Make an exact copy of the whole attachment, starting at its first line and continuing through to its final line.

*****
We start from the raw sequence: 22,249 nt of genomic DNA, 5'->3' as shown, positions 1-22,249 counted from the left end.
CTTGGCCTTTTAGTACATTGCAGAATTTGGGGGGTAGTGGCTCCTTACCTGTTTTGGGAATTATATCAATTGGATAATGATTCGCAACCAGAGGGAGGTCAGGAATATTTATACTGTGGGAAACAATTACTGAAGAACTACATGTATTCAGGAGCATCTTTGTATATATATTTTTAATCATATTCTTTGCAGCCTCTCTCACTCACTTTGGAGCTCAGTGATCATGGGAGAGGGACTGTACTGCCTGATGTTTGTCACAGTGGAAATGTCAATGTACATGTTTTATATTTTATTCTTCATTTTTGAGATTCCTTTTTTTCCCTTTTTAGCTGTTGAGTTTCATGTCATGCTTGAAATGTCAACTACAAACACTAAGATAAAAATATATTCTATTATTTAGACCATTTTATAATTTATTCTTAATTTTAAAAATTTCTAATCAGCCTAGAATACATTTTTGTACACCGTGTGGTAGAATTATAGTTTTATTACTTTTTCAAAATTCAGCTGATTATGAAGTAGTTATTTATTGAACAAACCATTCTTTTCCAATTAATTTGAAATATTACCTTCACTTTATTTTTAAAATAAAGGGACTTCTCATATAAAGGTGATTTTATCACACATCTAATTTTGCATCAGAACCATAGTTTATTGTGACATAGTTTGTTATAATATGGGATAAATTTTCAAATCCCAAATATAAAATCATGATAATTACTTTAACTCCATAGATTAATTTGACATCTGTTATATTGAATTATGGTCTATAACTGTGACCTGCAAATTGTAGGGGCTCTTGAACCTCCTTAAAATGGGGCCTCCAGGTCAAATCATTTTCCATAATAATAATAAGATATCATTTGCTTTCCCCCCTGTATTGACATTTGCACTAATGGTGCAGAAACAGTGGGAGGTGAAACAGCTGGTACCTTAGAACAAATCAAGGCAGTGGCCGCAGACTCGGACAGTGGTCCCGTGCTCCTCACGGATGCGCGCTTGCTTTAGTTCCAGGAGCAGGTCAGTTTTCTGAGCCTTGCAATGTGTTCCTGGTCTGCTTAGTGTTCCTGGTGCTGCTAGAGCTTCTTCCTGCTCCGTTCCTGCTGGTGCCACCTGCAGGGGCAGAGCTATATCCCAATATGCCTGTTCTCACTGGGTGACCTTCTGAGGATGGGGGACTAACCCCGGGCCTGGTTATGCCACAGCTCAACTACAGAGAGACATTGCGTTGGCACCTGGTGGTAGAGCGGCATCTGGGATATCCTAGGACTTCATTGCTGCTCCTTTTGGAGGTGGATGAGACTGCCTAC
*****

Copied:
We start from the raw sequence: 22,249 nt of genomic DNA, 5'->3' as shown, positions 1-22,249 counted from the left end.
CTTGGCCTTTTAGTACATTGCAGAATTTGGGGGGTAGTGGCTCCTTACCTGTTTTGGGAATTATATCAATTGGATAATGATTCGCAACCAGAGGGAGGTCAGGAATATTTATACTGTGGGAAACAATTACTGAAGAACTACATGTATTCAGGAGCATCTTTGTATATATATTTTTAATCATATTCTTTGCAGCCTCTCTCACTCACTTTGGAGCTCAGTGATCATGGGAGAGGGACTGTACTGCCTGATGTTTGTCACAGTGGAAATGTCAATGTACATGTTTTATATTTTATTCTTCATTTTTGAGATTCCTTTTTTTCCCTTTTTAGCTGTTGAGTTTCATGTCATGCTTGAAATGTCAACTACAAACACTAAGATAAAAATATATTCTATTATTTAGACCATTTTATAATTTATTCTTAATTTTAAAAATTTCTAATCAGCCTAGAATACATTTTTGTACACCGTGTGGTAGAATTATAGTTTTATTACTTTTTCAAAATTCAGCTGATTATGAAGTAGTTATTTATTGAACAAACCATTCTTTTCCAATTAATTTGAAATATTACCTTCACTTTATTTTTAAAATAAAGGGACTTCTCATATAAAGGTGATTTTATCACACATCTAATTTTGCATCAGAACCATAGTTTATTGTGACATAGTTTGTTATAATATGGGATAAATTTTCAAATCCCAAATATAAAATCATGATAATTACTTTAACTCCATAGATTAATTTGACATCTGTTATATTGAATTATGGTCTATAACTGTGACCTGCAAATTGTAGGGGCTCTTGAACCTCCTTAAAATGGGGCCTCCAGGTCAAATCATTTTCCATAATAATAATAAGATATCATTTGCTTTCCCCCCTGTATTGACATTTGCACTAATGGTGCAGAAACAGTGGGAGGTGAAACAGCTGGTACCTTAGAACAAATCAAGGCAGTGGCCGCAGACTCGGACAGTGGTCCCGTGCTCCTCACGGATGCGCGCTTGCTTTAGTTCCAGGAGCAGGTCAGTTTTCTGAGCCTTGCAATGTGTTCCTGGTCTGCTTAGTGTTCCTGGTGCTGCTAGAGCTTCTTCCTGCTCCGTTCCTGCTGGTGCCACCTGCAGGGGCAGAGCTATATCCCAATATGCCTGTTCTCACTGGGTGACCTTCTGAGGATGGGGGACTAACCCCGGGCCTGGTTATGCCACAGCTCAACTACAGAGAGACATTGCGTTGGCACCTGGTGGTAGAGCGGCATCTGGGATATCCTAGGACTTCATTGCTGCTCCTTTTGGAGGTGGATGAGACTGCCTAC